Paying a Ransom is Not an Option - So What Should Be Done Instead?

According to the 2019 study, Ransomware threats: is your agency ready?, 30% of federal agencies have experienced a ransomware attack within the last three years. In one of the most disastrous attacks, a variant called RobinHood hit Baltimore, USA, in May 2019. Obeying the instructions of the FBI and law enforcement, the city refused to pay the ransom of $76,000 and ended up spending $10m on data recovery and losing $8m because of loss of services, including bill payments. 

Therefore, with attacks like this becoming increasingly frequent, what should organizations do if they fall victim? Pay up and hope for the best, or refuse and risk prolonged issues? There is a better option — organizations can act now and take steps that will help them avoid ever having to make this choice. 

Just Pay the Ransom? 

The FBI offers three compelling reasons never to pay a ransom. Firstly, there is no guarantee the victim will get the decryption key once the money has been paid. In fact, there are multiple cases of organizations that have paid the ransom but never received the promised decryption key. Another concern is: even if you receive the key, there is no guarantee you will restore operations overnight. 

Secondly, if agencies do pay, there’s nothing to prevent hackers from attacking again and forcing them to pay repeatedly, with each ransom demand being higher than the last. Indeed, research from Coveware found that the average ransom payment increased 43% from $154,108 in Q4 2020 to $220,000 in Q1 2021.  

Thirdly, agencies encourage the ransomware business model and put other organizations at increased risk by paying a ransom. 

Ways to Avoid Ransomware Attacks 

There are two key ways that agencies can minimize the chances of paying a ransom. Firstly, by reducing their vulnerabilities to avoid being infected in the first place and secondly, ensure they can recover quickly to minimize the damage. 

Additionally, an essential strategy for avoiding ransomware — and a significant way organizations can minimize the chances of being targeted — is to invest in education. Recent research has revealed that the majority (59%) of government organizations saw cybersecurity awareness among employees as their top priority for 2020.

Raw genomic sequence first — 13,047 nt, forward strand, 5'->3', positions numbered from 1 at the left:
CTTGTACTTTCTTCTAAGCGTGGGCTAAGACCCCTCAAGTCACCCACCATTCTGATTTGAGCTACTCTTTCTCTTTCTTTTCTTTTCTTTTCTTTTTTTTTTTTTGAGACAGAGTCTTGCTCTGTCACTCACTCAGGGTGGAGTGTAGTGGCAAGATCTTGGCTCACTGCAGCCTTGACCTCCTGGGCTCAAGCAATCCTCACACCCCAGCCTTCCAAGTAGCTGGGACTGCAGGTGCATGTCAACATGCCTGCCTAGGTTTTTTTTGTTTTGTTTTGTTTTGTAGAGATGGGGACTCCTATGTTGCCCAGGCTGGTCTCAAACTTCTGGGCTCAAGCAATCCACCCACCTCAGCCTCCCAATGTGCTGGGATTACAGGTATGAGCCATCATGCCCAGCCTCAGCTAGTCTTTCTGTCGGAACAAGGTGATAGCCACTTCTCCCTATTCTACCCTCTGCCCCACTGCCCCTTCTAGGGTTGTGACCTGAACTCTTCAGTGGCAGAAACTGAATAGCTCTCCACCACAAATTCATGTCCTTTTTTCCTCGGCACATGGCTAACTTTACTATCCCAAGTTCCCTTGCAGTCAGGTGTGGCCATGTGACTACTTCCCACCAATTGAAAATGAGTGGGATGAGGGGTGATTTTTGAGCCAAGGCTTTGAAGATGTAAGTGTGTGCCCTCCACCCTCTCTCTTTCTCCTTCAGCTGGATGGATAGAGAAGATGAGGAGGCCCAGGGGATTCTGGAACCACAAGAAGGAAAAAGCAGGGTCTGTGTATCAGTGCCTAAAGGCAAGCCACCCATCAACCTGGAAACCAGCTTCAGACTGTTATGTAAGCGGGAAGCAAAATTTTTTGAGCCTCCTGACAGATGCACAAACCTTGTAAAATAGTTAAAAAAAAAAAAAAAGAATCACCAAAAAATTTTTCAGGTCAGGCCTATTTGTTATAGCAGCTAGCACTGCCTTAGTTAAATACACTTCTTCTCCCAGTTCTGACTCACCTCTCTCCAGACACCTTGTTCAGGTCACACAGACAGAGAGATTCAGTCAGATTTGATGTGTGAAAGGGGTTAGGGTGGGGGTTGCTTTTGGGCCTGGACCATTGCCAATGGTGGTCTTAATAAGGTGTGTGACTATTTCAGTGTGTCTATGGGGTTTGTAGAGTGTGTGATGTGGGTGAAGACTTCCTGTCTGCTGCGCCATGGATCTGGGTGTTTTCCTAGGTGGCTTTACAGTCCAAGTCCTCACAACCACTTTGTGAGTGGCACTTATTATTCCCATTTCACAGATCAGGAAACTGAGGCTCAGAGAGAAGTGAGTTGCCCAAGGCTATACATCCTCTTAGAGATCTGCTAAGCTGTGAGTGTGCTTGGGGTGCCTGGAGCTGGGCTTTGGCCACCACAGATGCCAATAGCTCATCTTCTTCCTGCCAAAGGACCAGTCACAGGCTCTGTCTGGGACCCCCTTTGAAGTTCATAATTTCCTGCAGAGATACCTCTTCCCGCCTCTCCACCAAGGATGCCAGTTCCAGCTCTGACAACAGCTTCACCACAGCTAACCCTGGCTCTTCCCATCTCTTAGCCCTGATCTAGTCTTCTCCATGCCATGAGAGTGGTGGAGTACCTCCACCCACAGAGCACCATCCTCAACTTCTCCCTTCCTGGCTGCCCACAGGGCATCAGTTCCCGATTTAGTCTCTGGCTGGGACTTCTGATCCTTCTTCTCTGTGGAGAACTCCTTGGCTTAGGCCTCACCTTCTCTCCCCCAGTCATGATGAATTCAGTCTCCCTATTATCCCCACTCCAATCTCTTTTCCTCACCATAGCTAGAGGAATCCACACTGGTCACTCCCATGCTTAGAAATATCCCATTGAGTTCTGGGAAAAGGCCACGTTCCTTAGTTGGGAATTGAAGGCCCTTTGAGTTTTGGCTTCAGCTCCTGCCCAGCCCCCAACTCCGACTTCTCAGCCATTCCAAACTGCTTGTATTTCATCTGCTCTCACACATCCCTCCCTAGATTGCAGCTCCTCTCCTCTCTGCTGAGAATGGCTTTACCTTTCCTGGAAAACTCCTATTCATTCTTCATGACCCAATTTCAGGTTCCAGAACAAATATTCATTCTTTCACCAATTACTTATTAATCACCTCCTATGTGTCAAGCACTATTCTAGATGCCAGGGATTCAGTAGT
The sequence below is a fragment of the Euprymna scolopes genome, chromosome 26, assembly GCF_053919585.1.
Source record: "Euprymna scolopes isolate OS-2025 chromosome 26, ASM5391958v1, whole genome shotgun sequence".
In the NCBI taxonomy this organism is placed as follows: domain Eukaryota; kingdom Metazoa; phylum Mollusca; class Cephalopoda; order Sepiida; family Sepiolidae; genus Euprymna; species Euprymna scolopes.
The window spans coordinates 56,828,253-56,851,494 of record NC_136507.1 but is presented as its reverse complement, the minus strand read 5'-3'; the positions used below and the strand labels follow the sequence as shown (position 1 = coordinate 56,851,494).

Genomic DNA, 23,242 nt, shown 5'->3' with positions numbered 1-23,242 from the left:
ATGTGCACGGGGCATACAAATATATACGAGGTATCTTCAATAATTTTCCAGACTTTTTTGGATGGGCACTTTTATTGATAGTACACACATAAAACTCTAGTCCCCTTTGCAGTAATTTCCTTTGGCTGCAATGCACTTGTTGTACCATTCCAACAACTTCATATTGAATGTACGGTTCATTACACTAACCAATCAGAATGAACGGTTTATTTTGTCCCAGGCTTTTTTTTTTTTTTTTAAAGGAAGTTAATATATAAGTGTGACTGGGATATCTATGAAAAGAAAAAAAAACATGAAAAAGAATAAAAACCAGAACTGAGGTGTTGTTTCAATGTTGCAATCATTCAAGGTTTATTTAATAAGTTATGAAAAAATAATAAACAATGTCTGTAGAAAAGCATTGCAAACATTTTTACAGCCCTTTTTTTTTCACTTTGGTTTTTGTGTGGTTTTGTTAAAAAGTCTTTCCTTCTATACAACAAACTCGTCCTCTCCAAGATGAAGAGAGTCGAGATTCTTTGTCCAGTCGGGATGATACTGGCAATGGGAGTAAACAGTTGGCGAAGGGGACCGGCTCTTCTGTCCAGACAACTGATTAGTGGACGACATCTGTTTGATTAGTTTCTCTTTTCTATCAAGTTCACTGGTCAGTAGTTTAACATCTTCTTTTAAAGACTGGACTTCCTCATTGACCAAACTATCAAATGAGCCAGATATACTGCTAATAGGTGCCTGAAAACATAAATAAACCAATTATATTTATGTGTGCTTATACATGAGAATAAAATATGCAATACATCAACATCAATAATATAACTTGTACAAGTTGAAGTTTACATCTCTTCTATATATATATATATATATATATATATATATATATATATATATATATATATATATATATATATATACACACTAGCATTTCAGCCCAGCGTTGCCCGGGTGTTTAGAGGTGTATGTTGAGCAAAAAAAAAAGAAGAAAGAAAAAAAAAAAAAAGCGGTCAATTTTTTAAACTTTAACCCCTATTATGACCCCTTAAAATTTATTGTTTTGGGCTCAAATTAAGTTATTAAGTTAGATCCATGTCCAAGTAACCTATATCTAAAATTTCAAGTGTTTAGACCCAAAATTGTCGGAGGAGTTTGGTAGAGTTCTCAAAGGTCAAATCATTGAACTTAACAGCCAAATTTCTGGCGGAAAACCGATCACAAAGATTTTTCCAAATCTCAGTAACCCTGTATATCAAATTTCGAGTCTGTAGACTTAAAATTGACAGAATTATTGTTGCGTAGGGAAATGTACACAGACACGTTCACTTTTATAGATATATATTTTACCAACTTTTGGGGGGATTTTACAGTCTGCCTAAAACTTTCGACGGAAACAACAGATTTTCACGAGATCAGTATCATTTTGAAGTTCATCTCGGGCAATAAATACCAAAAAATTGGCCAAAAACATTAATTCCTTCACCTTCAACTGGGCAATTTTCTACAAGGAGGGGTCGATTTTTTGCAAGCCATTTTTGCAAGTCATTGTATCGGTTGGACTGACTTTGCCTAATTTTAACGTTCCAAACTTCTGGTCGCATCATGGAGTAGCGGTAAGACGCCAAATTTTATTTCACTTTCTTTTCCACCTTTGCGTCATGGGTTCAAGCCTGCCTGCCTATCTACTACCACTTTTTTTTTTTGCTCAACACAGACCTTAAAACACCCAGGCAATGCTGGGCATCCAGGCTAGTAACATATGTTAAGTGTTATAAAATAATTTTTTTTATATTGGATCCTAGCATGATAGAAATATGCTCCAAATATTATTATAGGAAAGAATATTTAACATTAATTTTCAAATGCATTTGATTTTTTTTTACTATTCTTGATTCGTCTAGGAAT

Of course, even the best training cannot guarantee that everyone will always follow security best practices. Even a single thoughtless click on a link in a phishing email can unleash ransomware across an agency’s environment. Therefore, every organization should assume it will suffer a ransomware infection at some point and develop and test a plan to respond swiftly to limit the damage. An effective plan requires fast detection, response and data recovery: 

Inventory Data and Who has Access to It

To minimize the risk of losing access to sensitive data, such as the personally identifiable information of citizens and employees, organizations must know exactly what types of data they store and secure it according to its value. Automated data classification will help deliver better awareness into what data exists, who has access to it and how sensitive it is so agencies can implement measures to protect critical assets. In particular, since ransomware often relies on the access rights of the user account it has compromised, rigorously enforcing least-privilege principles will minimize the amount of data that can be encrypted in an attack. 

Improve Anomaly Detection and Alerting

Organizations should monitor user behavior across all critical systems and data, both on-premises and in the cloud, actively looking for abnormal activity that might indicate an attack in progress, such as any change to the list of restricted file extensions or a high number of file modifications. Encryption or data exfiltration doesn't happen instantly; both require time, especially in environments with distributed data sources and large amounts of data. Timely detection allows organizations to take action at the early stage of attacks and minimize the damage. 

Develop and Regularly Test an Incident Response Plan

Finally, organizations should document the steps for responding to signs of a ransomware attack, including who is responsible for what. Since the staff, the IT environment and the threat landscape are all constantly changing, they must test the plan regularly and update it as needed. 

Align Backup and Recovery to Organizational Priorities

First, you need to optimize your backups to ensure that the most critical data and services can be restored faster. Second, with detailed information on which files were modified or deleted during a ransomware attack, IT teams can only restore what needs to be restored. Thus, reducing the scope, IT teams can run this process faster and minimize service disruptions. 

No organization wants to choose between paying a ransom or suffering serious damage after refusing to pay. Agencies instead can prevent as many ransomware infections as possible through user education and preparing for the ones that might get through. Confident in their ability to restore access to systems and data, agencies won’t ever need to consider paying a ransom again. 

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